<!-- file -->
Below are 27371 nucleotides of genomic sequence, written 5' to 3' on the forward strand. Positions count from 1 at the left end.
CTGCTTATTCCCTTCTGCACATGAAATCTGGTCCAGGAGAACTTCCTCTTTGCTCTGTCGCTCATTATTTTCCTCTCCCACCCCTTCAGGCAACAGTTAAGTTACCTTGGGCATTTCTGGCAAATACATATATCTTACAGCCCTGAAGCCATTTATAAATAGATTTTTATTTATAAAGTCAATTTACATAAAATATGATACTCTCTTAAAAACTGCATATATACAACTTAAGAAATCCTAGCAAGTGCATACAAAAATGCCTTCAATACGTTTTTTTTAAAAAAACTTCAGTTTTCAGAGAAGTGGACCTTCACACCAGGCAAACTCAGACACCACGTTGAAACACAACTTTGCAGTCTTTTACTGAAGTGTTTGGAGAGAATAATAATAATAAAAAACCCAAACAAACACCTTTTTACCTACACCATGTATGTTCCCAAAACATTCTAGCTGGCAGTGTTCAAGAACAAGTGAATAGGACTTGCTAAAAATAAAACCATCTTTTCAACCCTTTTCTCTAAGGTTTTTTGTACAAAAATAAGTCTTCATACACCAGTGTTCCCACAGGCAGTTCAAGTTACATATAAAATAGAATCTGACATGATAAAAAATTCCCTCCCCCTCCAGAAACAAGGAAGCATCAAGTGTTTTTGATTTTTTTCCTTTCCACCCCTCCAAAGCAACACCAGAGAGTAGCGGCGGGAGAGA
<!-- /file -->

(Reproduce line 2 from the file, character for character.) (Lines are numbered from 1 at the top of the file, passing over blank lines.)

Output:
CTGCTTATTCCCTTCTGCACATGAAATCTGGTCCAGGAGAACTTCCTCTTTGCTCTGTCGCTCATTATTTTCCTCTCCCACCCCTTCAGGCAACAGTTAAGTTACCTTGGGCATTTCTGGCAAATACATATATCTTACAGCCCTGAAGCCATTTATAAATAGATTTTTATTTATAAAGTCAATTTACATAAAATATGATACTCTCTTAAAAACTGCATATATACAACTTAAGAAATCCTAGCAAGTGCATACAAAAATGCCTTCAATACGTTTTTTTTAAAAAAACTTCAGTTTTCAGAGAAGTGGACCTTCACACCAGGCAAACTCAGACACCACGTTGAAACACAACTTTGCAGTCTTTTACTGAAGTGTTTGGAGAGAATAATAATAATAAAAAACCCAAACAAACACCTTTTTACCTACACCATGTATGTTCCCAAAACATTCTAGCTGGCAGTGTTCAAGAACAAGTGAATAGGACTTGCTAAAAATAAAACCATCTTTTCAACCCTTTTCTCTAAGGTTTTTTGTACAAAAATAAGTCTTCATACACCAGTGTTCCCACAGGCAGTTCAAGTTACATATAAAATAGAATCTGACATGATAAAAAATTCCCTCCCCCTCCAGAAACAAGGAAGCATCAAGTGTTTTTGATTTTTTTCCTTTCCACCCCTCCAAAGCAACACCAGAGAGTAGCGGCGGGAGAGA